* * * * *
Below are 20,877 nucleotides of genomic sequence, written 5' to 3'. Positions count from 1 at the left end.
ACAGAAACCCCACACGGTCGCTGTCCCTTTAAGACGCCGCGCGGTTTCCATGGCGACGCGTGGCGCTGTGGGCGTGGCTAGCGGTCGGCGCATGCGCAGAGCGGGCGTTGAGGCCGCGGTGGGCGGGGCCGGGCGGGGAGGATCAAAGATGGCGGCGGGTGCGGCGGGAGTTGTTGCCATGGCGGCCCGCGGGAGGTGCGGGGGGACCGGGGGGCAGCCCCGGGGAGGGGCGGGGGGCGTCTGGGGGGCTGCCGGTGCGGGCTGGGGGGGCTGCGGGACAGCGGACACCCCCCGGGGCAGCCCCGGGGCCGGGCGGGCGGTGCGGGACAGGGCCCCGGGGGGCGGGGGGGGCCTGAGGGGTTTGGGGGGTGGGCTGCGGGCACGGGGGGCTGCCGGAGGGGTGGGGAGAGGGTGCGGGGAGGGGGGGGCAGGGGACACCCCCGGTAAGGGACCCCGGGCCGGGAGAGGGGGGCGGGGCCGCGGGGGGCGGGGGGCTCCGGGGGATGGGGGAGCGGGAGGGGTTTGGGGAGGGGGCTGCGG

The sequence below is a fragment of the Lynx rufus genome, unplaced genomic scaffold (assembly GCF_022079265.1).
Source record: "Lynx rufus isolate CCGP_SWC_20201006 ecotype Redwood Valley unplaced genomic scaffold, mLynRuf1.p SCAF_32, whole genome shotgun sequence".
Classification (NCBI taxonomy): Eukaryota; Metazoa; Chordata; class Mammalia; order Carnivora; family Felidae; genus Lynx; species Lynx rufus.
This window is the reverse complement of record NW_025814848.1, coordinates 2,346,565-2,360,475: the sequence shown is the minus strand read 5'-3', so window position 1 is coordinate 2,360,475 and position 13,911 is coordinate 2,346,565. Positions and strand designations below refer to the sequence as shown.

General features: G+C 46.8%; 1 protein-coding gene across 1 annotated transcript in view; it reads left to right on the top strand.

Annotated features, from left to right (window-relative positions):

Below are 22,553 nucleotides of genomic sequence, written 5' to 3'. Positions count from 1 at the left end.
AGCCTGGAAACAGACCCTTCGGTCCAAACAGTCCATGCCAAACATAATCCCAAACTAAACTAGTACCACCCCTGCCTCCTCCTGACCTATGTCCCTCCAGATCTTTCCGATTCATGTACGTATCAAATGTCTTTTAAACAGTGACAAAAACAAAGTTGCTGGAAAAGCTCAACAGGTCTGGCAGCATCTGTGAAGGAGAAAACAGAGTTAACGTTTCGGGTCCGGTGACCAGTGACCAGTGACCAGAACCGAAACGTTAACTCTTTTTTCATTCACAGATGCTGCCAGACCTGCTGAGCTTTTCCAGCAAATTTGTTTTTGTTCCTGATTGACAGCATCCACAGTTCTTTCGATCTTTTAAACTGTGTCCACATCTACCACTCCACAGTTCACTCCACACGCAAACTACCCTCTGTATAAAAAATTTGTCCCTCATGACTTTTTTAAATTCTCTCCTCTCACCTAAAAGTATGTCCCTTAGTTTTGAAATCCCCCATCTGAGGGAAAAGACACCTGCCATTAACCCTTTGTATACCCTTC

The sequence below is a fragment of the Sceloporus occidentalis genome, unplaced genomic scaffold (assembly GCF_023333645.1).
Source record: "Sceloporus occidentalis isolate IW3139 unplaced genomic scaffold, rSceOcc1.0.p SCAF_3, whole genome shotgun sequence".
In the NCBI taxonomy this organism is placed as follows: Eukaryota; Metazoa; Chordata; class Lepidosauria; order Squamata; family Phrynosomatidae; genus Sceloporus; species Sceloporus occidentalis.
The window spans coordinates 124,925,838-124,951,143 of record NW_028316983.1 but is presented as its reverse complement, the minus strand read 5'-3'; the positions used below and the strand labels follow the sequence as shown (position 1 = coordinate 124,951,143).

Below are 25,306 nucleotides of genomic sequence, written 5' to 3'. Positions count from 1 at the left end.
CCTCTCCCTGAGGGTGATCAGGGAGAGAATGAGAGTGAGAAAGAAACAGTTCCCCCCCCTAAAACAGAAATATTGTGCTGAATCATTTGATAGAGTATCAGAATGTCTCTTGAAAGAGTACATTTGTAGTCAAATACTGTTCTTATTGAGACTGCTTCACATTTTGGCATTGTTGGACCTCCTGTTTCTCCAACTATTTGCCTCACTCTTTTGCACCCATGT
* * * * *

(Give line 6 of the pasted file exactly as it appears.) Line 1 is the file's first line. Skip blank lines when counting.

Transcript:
This window is the reverse complement of record NW_025814848.1, coordinates 2,346,565-2,360,475: the sequence shown is the minus strand read 5'-3', so window position 1 is coordinate 2,360,475 and position 13,911 is coordinate 2,346,565. Positions and strand designations below refer to the sequence as shown.